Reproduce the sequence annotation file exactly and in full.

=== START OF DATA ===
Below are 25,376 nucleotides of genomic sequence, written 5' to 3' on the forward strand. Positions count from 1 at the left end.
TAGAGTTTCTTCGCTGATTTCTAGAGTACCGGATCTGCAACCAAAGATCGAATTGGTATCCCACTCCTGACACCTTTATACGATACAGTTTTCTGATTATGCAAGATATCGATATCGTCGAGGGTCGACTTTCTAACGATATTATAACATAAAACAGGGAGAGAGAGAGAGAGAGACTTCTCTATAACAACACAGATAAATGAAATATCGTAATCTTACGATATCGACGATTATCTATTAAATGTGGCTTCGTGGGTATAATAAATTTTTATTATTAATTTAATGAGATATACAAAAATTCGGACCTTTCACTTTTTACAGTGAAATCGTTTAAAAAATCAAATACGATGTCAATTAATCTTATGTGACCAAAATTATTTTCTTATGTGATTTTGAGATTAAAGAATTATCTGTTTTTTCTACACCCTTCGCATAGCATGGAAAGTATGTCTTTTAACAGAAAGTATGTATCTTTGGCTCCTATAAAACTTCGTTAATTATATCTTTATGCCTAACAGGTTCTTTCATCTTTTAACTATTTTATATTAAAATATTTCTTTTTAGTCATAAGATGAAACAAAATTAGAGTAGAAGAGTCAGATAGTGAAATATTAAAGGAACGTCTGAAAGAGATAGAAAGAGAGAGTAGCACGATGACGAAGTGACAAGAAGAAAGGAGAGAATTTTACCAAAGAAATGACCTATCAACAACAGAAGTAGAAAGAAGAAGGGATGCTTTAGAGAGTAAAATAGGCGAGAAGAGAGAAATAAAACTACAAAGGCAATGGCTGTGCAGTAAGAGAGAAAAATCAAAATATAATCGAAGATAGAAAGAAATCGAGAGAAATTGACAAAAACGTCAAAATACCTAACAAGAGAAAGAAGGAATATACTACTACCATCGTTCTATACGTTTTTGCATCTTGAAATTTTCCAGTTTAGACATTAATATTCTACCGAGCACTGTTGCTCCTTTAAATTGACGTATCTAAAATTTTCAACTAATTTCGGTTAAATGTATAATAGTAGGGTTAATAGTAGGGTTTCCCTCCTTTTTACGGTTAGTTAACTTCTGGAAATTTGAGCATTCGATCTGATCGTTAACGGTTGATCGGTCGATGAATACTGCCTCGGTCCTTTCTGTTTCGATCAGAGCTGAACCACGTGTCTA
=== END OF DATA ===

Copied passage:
Below are 25,376 nucleotides of genomic sequence, written 5' to 3' on the forward strand. Positions count from 1 at the left end.
TAGAGTTTCTTCGCTGATTTCTAGAGTACCGGATCTGCAACCAAAGATCGAATTGGTATCCCACTCCTGACACCTTTATACGATACAGTTTTCTGATTATGCAAGATATCGATATCGTCGAGGGTCGACTTTCTAACGATATTATAACATAAAACAGGGAGAGAGAGAGAGAGAGACTTCTCTATAACAACACAGATAAATGAAATATCGTAATCTTACGATATCGACGATTATCTATTAAATGTGGCTTCGTGGGTATAATAAATTTTTATTATTAATTTAATGAGATATACAAAAATTCGGACCTTTCACTTTTTACAGTGAAATCGTTTAAAAAATCAAATACGATGTCAATTAATCTTATGTGACCAAAATTATTTTCTTATGTGATTTTGAGATTAAAGAATTATCTGTTTTTTCTACACCCTTCGCATAGCATGGAAAGTATGTCTTTTAACAGAAAGTATGTATCTTTGGCTCCTATAAAACTTCGTTAATTATATCTTTATGCCTAACAGGTTCTTTCATCTTTTAACTATTTTATATTAAAATATTTCTTTTTAGTCATAAGATGAAACAAAATTAGAGTAGAAGAGTCAGATAGTGAAATATTAAAGGAACGTCTGAAAGAGATAGAAAGAGAGAGTAGCACGATGACGAAGTGACAAGAAGAAAGGAGAGAATTTTACCAAAGAAATGACCTATCAACAACAGAAGTAGAAAGAAGAAGGGATGCTTTAGAGAGTAAAATAGGCGAGAAGAGAGAAATAAAACTACAAAGGCAATGGCTGTGCAGTAAGAGAGAAAAATCAAAATATAATCGAAGATAGAAAGAAATCGAGAGAAATTGACAAAAACGTCAAAATACCTAACAAGAGAAAGAAGGAATATACTACTACCATCGTTCTATACGTTTTTGCATCTTGAAATTTTCCAGTTTAGACATTAATATTCTACCGAGCACTGTTGCTCCTTTAAATTGACGTATCTAAAATTTTCAACTAATTTCGGTTAAATGTATAATAGTAGGGTTAATAGTAGGGTTTCCCTCCTTTTTACGGTTAGTTAACTTCTGGAAATTTGAGCATTCGATCTGATCGTTAACGGTTGATCGGTCGATGAATACTGCCTCGGTCCTTTCTGTTTCGATCAGAGCTGAACCACGTGTCTA